The view from the industry

As a change of pace at the end of a long and at times difficult day, we had a great talk from Steffi Friedrichs, Director of the Nanotechnology Industries Association, giving a forward look about where her members see the major application opportunities for nanotechnologies on a 10-15 year timescale, and how the outcome of this Ideas Factory could contribute to or drive forward these opportunities. The NIA is a relatively newly established organisation, based in the UK, with UK government support and encouragement, but including a number of major multinationals as well as smaller startups. All their members, though, are distinguished by the fact that they make, or are thinking of making, products, using nanotechnologies. Steffi was looking well ahead of current commercialised applications in nanomaterials, to possible functional devices and integrated systems with applications in areas such as energy, healthcare and medicine, particularly, in the latter area, the ideas of the combination of nanoscale sensors and point-of-delivery synthesis which are implicit in the increasingly fashionable area of theranostics.

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9 Responses to “The view from the industry”


  1. 1 Martin G. Smith January 10, 2007 at 12:03 am

    I would suggest there stands a risk that this technology is going to get bogged down in, simply put, RISK. There should be a democratization of this new field and clear and forthright dissemination of any and all information which comes down the pipe. Then if the public does not know, they should be informed and from that informed base, be able to make a decision as to the usefulness of any new technology in their lives. If we let the marketers and the lawyer bog this progress down, we are lost. We have the opportunity for a great revolution, let us not let the Suits get hold of it and ruin it.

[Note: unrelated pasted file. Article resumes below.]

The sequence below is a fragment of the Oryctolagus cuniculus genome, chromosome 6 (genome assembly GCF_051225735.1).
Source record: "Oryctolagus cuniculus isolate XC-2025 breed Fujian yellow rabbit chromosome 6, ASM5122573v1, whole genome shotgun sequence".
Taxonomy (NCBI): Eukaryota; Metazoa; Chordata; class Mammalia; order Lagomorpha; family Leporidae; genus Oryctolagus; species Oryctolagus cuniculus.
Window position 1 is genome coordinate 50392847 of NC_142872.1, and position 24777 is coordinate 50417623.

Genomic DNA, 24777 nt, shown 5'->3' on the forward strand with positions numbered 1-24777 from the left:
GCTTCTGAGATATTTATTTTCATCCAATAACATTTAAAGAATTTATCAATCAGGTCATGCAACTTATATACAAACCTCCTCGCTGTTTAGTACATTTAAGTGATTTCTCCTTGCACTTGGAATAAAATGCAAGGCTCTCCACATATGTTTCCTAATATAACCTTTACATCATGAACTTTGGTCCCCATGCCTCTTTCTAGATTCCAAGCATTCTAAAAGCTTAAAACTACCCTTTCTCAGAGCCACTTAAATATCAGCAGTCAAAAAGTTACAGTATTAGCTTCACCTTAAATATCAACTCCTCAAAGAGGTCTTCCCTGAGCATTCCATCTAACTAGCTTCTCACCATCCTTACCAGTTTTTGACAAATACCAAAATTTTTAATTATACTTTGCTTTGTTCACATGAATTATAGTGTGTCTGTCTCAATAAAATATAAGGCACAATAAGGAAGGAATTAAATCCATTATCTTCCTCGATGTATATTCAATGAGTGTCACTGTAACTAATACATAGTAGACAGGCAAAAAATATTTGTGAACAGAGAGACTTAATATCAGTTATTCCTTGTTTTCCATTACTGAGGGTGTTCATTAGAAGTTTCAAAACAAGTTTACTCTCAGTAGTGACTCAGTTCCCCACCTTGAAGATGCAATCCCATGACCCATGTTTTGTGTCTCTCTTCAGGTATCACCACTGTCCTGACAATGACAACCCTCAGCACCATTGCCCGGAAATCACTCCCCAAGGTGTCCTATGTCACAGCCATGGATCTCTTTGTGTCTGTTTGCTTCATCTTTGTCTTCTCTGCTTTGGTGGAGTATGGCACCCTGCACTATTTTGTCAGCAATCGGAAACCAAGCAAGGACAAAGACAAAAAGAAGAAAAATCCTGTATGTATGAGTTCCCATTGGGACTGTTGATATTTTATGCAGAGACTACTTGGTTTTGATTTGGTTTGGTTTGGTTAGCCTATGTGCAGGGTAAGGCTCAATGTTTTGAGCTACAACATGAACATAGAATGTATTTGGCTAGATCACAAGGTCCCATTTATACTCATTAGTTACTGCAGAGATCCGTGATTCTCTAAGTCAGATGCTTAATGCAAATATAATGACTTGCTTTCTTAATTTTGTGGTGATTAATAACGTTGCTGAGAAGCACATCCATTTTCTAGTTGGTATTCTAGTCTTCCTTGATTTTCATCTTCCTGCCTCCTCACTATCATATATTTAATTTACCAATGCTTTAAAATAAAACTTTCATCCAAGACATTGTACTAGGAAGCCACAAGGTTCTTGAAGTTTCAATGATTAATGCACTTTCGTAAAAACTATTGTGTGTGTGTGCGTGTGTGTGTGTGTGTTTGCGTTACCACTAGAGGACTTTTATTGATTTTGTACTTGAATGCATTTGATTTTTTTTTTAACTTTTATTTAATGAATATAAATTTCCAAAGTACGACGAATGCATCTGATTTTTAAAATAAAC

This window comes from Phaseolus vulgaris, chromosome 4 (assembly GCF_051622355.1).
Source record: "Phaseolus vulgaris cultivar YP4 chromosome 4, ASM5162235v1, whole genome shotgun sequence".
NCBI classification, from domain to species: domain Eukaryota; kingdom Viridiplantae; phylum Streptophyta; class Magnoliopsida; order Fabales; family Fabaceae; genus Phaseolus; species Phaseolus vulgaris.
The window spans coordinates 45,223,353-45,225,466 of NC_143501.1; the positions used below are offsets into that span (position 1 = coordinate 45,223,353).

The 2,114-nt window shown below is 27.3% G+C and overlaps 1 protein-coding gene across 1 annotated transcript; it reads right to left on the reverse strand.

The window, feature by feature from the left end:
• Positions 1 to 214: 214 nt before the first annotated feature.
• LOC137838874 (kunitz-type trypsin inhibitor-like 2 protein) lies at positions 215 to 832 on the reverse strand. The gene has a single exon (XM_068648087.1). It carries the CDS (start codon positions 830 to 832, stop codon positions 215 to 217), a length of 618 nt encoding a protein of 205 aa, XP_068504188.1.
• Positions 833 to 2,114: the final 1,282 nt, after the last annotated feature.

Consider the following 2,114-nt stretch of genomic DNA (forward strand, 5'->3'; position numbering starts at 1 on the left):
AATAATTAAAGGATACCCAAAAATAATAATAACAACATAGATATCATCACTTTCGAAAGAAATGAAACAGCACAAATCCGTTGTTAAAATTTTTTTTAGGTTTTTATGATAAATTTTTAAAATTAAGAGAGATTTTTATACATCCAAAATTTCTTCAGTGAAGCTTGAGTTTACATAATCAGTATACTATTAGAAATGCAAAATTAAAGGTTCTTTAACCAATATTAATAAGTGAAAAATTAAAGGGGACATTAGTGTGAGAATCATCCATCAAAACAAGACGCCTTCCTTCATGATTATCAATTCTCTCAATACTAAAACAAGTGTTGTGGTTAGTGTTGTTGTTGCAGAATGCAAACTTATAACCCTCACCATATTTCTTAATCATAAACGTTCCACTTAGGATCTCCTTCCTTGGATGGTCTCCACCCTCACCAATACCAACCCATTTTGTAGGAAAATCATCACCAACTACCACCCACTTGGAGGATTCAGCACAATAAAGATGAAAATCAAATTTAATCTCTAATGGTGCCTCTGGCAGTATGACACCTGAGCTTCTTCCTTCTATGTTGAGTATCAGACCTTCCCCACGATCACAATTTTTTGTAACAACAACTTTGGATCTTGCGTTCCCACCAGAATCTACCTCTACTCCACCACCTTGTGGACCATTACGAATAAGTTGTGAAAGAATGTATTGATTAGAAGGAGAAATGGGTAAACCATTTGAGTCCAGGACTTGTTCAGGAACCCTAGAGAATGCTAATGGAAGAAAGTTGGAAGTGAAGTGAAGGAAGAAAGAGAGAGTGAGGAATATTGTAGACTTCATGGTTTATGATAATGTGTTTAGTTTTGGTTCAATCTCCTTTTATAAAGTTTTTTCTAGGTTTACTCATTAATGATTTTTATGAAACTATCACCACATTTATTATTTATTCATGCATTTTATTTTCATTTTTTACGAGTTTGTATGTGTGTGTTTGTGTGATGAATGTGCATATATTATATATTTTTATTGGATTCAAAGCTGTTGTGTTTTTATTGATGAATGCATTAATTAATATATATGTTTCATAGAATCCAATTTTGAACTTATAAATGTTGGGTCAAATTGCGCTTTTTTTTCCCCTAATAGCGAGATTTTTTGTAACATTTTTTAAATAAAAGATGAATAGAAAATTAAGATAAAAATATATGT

2. 2 Chris Phoenix January 10, 2007 at 6:36 am

    I’m observing a tie-in between this post’s forecast of “possible functional devices and integrated systems” and the discussion about synthetic biology that followed the previous post. I will use this to argue that the styles of today’s nanotechnology and synthetic chemistry, for similar reasons, cannot be the foundation of a matter compiler.

    Both synthetic chemistry and today’s (and apparently tomorrow’s) nanotechnology cover a very broad range of possibilities–synthetic steps and nanoscale phenomena–but can’t easily integrate hundreds of them into a product. A seemingly more limited approach can actually supply us with more choices.

    Synthetic chemistry uses a vast array of techniques for flexibility. The alternative is to develop a few atom-deposition techniques in a setting that allows them to have extremely high yield–then use them over and over again to create big molecules. Look at it numerically: 20^5 (the number of five-step syntheses from a palette of 20 options) is far smaller than 5^20, and 1000^10 (= 10^30) is far smaller than 10^1000. If there’s anything like an inverse relationship between the number of reactions in your toolbox and the yield of the average operation, you’ll gain far more flexibility by improving the yield than by improving the number of choices. DNA synthesis can build any of 10^1000 molecules–many of which fold into structures–with high yield.